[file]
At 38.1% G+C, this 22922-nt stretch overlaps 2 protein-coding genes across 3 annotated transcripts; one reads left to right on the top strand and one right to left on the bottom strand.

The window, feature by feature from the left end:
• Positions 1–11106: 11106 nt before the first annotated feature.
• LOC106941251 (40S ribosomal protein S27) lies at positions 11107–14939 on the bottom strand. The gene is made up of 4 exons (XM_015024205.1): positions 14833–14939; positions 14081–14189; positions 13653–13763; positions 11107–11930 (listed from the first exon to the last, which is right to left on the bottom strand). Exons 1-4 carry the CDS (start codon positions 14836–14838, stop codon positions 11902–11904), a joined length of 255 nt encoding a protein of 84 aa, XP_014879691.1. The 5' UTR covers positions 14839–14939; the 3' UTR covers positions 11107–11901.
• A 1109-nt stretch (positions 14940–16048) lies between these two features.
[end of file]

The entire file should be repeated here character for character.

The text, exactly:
At 38.1% G+C, this 22922-nt stretch overlaps 2 protein-coding genes across 3 annotated transcripts; one reads left to right on the top strand and one right to left on the bottom strand.

The window, feature by feature from the left end:
• Positions 1–11106: 11106 nt before the first annotated feature.
• LOC106941251 (40S ribosomal protein S27) lies at positions 11107–14939 on the bottom strand. The gene is made up of 4 exons (XM_015024205.1): positions 14833–14939; positions 14081–14189; positions 13653–13763; positions 11107–11930 (listed from the first exon to the last, which is right to left on the bottom strand). Exons 1-4 carry the CDS (start codon positions 14836–14838, stop codon positions 11902–11904), a joined length of 255 nt encoding a protein of 84 aa, XP_014879691.1. The 5' UTR covers positions 14839–14939; the 3' UTR covers positions 11107–11901.
• A 1109-nt stretch (positions 14940–16048) lies between these two features.